• ‘A Total Fabrication’ (Painting), 80″x48″, Oil on Wood Panel, 2020. 
  • ‘Glass Blocks’, Approx. 10’x10’x8′, Ink on Vellum, 2020. 
  • ‘Pink Granite’, Approx. 12’x20′, Found Nylon Carpet, Acrylic.

Other Works


Below: Exhibition of work as part of ‘KAIROS’ Interim Graduate show at Micheal O’Brien Exhibition Commons, September 2019.

  1. A Space Modelled From Memory One, 48″ x 48″ Oil on Wood Panel, 2019.
  2. A Space Modelled From Memory Two, 48″ x 48″ Oil on Wood Panel, 2019.
  3. A Space Modelled From Memory Three, 60″ x 60″ Oil on Wood Panel, 2019.
  4. Porcelain House, 3D Printed Porcelain, 2019.


Below Left: ‘Hollow’, 36″ x 48″, Oil on Wood Panel, 2019.

Below Right: ‘Threshold’, 80″ x 58″, Watercolour Ink on Paper, 2019.


Taryn Sheppard is a Vancouver based artist and architect.  She is a graduate of the University of Toronto (Master in Architecture, ‘10) and Nova Scotia College of Art and Design University (Bachelor of Fine Arts, ‘05). 

She is a cofounder of Woodford Sheppard Architecture based in her home province of Newfoundland & Labrador, who have completed numerous award winning projects in the coastal Atlantic region and have been published in international magazines including Dezeen and The Globe and Mail Arts. 

Taryn has contributed critical writing on the built environment to a variety of publications including Canadian Architect, Riddle Fence Arts Journal and The Scope Arts Magazine.  She has been a guest lecturer at a variety of conferences and universities and an advising member on a variety of boards and associations in Canada, including the Canada Council For the Arts, the Newfoundland & Labrador Association of Architects and the City of St. John’s Heritage Advisory Board. 

Taryn is currently establishing her studio practice in Vancouver with a research focus on architecture and digital culture, and is conducting research in digital fabrication with the Material Matters Research Centre at ECUAD.


My work is defined by deliberate dissidence to the dissonance of corporate warfare.

My work uses objects in a satirical way to mock the way we behave.
My work is akin to a kind of reaction, nervous twitch, a rebellion, a reasoning, an offering.
My work is a decisive device for dismantling dogma.
My work is a kin to a kind of social disobedience.
My work uses humour as a social sanctum against inflexible behaviour.

Tourist | Ben Compton

Tourist (2019) is a lecture exploring race, music, and public space. Sitting at a table equipped with a microphone, projector, and computer, Compton shares his memory of attending a community dance party in Cambridge, Massachusetts. A live feed of his desktop is projected on the wall in front of him and his voice is amplified through speakers. Using video clips, websites, maps, and playlists, Compton revisits elements of the dance party in virtual fragments. Over time, his personal narrative becomes a vehicle to interrogate the commodification of hip hop and the complex ways in which whiteness allows for cultural mobility in both physical and digital space.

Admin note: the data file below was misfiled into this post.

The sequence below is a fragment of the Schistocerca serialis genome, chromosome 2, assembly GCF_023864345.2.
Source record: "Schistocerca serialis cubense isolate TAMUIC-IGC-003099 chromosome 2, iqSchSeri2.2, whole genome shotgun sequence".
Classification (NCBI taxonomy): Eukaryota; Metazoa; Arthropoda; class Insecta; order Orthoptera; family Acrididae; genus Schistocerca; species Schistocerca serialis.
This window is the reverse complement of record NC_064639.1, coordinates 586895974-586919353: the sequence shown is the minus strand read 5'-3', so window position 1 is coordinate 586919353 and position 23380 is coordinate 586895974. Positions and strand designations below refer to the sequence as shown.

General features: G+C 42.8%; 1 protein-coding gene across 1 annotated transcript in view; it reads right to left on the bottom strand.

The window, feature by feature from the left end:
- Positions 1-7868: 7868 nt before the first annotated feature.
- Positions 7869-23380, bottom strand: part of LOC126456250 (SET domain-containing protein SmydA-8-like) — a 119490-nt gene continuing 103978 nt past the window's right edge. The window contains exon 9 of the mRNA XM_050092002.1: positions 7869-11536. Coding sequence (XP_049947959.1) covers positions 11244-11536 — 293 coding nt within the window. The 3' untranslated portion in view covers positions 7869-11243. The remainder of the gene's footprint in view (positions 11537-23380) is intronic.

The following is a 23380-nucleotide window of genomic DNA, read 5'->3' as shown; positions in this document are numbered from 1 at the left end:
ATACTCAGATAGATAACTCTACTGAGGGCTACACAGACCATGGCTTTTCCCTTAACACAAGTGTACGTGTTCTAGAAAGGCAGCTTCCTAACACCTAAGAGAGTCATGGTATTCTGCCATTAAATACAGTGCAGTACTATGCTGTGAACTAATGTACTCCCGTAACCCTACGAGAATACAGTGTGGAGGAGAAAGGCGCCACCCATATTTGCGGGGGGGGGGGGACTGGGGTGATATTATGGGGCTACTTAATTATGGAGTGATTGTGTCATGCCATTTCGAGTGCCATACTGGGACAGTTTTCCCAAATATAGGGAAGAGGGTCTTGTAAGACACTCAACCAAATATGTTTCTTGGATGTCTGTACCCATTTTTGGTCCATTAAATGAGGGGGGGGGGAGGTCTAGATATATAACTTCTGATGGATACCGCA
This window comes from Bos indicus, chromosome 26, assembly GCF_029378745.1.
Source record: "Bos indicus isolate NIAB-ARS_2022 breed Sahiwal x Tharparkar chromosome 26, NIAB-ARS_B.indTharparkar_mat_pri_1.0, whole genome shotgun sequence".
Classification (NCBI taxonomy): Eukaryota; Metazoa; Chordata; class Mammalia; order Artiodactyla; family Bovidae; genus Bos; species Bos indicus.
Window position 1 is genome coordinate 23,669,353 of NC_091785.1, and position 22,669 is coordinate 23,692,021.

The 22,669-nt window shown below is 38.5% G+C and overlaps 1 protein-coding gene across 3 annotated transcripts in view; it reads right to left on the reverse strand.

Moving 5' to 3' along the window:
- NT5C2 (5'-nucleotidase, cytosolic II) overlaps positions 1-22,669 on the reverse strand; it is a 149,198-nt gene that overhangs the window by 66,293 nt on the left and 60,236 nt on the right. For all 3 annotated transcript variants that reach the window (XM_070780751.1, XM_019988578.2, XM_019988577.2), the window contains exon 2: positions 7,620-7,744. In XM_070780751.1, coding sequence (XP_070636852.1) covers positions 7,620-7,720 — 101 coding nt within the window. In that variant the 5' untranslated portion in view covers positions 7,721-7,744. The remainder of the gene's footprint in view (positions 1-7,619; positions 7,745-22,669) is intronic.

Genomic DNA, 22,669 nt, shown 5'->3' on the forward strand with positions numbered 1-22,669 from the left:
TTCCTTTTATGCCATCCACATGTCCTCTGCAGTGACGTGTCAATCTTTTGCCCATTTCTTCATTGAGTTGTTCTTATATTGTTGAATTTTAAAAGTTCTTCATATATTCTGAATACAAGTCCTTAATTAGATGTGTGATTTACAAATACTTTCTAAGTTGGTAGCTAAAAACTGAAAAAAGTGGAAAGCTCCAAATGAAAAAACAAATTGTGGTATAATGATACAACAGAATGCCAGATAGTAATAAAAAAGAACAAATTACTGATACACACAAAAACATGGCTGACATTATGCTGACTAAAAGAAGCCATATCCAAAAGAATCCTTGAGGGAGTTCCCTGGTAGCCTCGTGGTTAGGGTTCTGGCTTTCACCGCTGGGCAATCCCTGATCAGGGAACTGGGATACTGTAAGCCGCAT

Rebecca Bair


PRESSED – RELEASED (2020) investigates the aesthetic, technical and symbolic differences between two types of print media techniques. These techniques and their processes are suggested through their visual representation, and insinuated through their naming.

On the left is PRESSED (2020) – a monotype print.

On the right is RELEASED (2020) – a digital photograph.

This project was awarded the Opus Art Supplies Graduation Award (MFA), and received an Honourable Mention for ECU Graduation Award for Anti-Racism and Social Justice in Visual Arts.

For We Are the Children of The Sun is a thesis project which aims to utilize abstraction and non-figuration as methods of representation for Black Women on Turtle Island. Through a personal contemplation of identity and ancestry, symbols such as hair and the Sun function as connectors to the plurality of Blackness. Bair examines and refutes what it means to be ‘Canadian’, and turns to a diasporic community which extends past the borders of land. Her objective is to re-imagine representation for the Black Woman, and to center resilience and community as primary concerns through a collaboration with the Sun. Sky Light is the most recent visualization of this pursuit. 

SKY LIGHT (2020)

This content makes up a digital maquette of the proposed final piece.

Figments, Filaments, and Pigments | Emma H. Baldwin



A body of work that is moving away from paper, watercolour, and graduate school and into the personal, three dimensional, and the even more breakable.

Milking in the Bones

Fine Rise

A Second Child

Egg Eye Cage

A First Child

The Ecosphere– A Fantastical Exploration

The Meat People | Jan Appel

Artist Statement

Through the medium of paint and collage aesthetics, Jan Appel investigates thematic questions on daydreaming, the imagination and life itself. The Meat People is an amalgamation of world inspired by myths as well as mythological figures depicting imagined moments and narratives of fictional scenarios. Through materiality, storytelling, process and world building, Appel navigates his relationship with mortality, impermanence and what it means to live within and through human experience.

Learning to See the Unknown | Hayley Carruthers

Learning to See the Unknown: Drawing Out the Strange takes a speculative approach to reflecting on subjective experiences of mental imagery, perception, and other neural phenomena. Entangled with ways of understanding from scientific knowledge practices within neuroscience the work engages with histories of scientific renderings that visualize the invisible.  In her process, Carruthers embraces ambiguity and what can’t be seen –the unknown– as a field of generative inquiry.

Compelled by the wonder and strangeness in her experience of being, Carruthers draws upon her own internal space to pull out images from memory and give them a material presence while not wanting them to become familiar –to let them exist in their strangeness. She uses drawing as a substitute microscope; a process to perceive the intangible internal moments of her reality.

IG: @hayleycarruthers

This project was awarded the Mary Plumb Blade Award